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Construction among highest spending sectors to prevent work-related injuries

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by Angela Gismondi

The construction sector is in the top five of 17 sectors in terms of spending per worker per year on preventing work-related injury and illness, says the president and senior scientist at the Institute for Work and Health (IWH) who is conducting a pilot study on the matter.
Construction among highest spending sectors to prevent work-related injuries

What Do Ontario Employers Spend to Prevent Work-Related Injury and Illness was the subject of a presentation by Dr. Cam Mustard during the recent Partners in Prevention conference at the International Centre in Mississauga, Ont.
Although the final numbers are not yet available from the pilot study, Mustard did share some of the findings to date.

"As of Nov. 17, 2016, the average expenditure among 180 Ontario employer respondents in Ontario is that employers on average are spending about $1,900 per worker per year and that expenditure depends on the sector," said Mustard. "The difference between the top spending sector, mining, and the bottom spending sector, educational services, per worker per year is tenfold."

The inspiration for the study was similar research conducted by the International Social Security Association and German Social Accident Insurance. The IWH pilot study is borrowing some of the same methods used in that research.

"Employers in Ontario have a good understanding of what we think of as the direct costs of work-related injury and illness. Employers know this primarily through the premiums they pay to the Workplace Safety and Insurance Board to insure their workforce in the event of work-related injury and illness," said Mustard.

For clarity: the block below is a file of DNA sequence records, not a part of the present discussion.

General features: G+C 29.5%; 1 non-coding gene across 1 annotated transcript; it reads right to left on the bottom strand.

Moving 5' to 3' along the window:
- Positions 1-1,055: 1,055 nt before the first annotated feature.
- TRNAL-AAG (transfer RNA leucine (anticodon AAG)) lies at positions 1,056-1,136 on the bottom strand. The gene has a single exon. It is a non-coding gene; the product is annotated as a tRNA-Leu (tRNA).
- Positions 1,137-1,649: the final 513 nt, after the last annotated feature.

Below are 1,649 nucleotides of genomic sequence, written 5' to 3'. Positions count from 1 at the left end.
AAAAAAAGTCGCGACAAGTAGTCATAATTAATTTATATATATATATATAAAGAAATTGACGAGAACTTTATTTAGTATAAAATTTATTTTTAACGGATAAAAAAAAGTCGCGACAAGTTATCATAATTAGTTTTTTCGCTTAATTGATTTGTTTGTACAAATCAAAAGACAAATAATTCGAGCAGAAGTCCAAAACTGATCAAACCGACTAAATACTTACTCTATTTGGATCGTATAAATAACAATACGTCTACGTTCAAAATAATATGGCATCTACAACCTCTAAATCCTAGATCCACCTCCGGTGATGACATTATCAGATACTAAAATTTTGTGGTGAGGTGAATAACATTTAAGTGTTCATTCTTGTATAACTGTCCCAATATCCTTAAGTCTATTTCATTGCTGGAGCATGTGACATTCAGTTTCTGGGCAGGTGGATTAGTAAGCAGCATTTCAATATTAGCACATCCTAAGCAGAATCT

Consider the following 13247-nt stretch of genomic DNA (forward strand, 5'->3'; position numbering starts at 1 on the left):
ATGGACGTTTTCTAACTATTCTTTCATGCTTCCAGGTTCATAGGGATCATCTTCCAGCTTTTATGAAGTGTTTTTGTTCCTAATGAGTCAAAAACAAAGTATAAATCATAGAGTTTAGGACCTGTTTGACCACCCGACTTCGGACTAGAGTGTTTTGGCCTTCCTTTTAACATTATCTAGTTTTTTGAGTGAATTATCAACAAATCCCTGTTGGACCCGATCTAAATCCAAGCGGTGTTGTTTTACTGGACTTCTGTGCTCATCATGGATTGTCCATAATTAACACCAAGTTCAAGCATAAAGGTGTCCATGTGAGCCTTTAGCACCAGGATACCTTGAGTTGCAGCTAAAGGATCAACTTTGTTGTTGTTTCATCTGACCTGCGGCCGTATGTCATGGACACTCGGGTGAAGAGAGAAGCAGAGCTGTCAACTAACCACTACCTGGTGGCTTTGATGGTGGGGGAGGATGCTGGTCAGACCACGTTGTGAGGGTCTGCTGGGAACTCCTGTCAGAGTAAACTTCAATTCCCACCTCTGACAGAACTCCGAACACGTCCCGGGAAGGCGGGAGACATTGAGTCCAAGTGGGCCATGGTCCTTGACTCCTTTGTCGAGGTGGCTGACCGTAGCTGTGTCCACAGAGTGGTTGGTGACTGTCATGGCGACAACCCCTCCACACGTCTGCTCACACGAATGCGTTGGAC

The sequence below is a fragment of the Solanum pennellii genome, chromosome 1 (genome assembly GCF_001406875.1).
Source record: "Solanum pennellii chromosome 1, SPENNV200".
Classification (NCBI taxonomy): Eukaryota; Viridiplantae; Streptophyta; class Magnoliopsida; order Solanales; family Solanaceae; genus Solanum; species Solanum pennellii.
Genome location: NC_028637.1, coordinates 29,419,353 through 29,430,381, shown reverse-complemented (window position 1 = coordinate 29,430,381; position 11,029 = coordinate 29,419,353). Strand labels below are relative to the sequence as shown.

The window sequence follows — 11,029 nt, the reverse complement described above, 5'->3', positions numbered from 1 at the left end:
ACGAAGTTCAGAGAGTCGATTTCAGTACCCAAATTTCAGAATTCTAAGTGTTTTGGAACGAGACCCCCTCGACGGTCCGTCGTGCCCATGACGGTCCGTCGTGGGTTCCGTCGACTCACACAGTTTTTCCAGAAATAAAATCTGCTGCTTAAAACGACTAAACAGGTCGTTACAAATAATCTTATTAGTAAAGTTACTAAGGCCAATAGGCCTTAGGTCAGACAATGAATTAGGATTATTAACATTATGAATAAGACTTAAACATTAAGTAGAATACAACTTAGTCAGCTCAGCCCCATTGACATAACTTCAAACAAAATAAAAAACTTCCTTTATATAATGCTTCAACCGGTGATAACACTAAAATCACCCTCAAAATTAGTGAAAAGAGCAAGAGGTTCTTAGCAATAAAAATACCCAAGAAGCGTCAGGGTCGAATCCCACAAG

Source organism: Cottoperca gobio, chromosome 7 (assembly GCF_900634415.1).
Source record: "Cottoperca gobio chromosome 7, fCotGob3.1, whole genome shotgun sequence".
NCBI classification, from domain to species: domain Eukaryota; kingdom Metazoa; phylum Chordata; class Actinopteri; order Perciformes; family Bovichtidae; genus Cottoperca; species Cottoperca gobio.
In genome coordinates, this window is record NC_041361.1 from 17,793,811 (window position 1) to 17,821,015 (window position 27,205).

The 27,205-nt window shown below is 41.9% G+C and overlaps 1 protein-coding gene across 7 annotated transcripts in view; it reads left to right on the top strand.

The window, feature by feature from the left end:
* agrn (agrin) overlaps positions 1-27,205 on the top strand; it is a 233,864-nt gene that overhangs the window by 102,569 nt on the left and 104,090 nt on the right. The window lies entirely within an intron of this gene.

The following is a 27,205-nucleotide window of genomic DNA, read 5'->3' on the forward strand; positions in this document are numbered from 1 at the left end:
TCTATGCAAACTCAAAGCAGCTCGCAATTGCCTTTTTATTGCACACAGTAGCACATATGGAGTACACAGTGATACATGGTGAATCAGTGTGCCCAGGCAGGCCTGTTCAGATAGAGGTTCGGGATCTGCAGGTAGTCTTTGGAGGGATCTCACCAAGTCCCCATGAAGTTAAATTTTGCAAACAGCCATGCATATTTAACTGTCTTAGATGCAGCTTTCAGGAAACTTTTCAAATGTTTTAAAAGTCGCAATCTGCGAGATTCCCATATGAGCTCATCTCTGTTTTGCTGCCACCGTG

"But what I think many employers are not as clear about, and we certainly as a research organization don't have information about, is what are employers spending to prevent the causes of work-related injury and illness? Most employers in Ontario will acknowledge that they do invest time, energy, effort and money to prevent causes of work-related injury and illness."

Researchers conducting the pilot were looking to see if employers were both interested and able to work with the IWH to estimate what those investments and expenditures in prevention are in their companies.

"As a pilot study we weren't sure if this information could be provided by employers," explained Mustard. "Well our conclusion is that certainly among the employers who accepted our invitation, they can provide this information."

The target was to speak with 350 firms. Over 300 have participated to date and Mustard indicated the study could wrap up within the next few weeks. The challenge, he said, was organizations that didn't have a centralized health and safety budget. He likened it to buying milk for one's household — it is unlikely that one knows exactly how much milk they buy in a year but they know it's a lot.

For organizations who agreed to participate in the study, it was expected to take about half an hour for the person in the company that is the most knowledgeable about health and safety — in a smaller company that could be the owner whereas in a larger company that could be the health and safety director, Mustard said.

"The participation here in this project, because the time demand was high, has been about 15 per cent. We're OK with this," said Mustard.

Questions were asked pertaining to what does the organization commit to in terms of time and expenditure on staff training in the area of occupational health and safety, personal protective equipment and the health and safety share of the company's capital investment.

The number of hours spent on health and safety training seems to be higher in high hazard sectors, Mustard reported.

"Some organizations sit everybody down for eight hours, other organizations seem to sit 20 per cent of the workforce down for a couple of hours," he noted.

Once the study is concluded, the IWH plans to have conversations with the different sectors to discuss whether or not further study in this area would be useful.

"We'd be very interested if in the construction sector, for example, there was an appetite to look at how doing more work like this might be helpful, but I think our view is we would need to see some indication from some sector that they would like to have more work done like this before we could do more," said Mustard.

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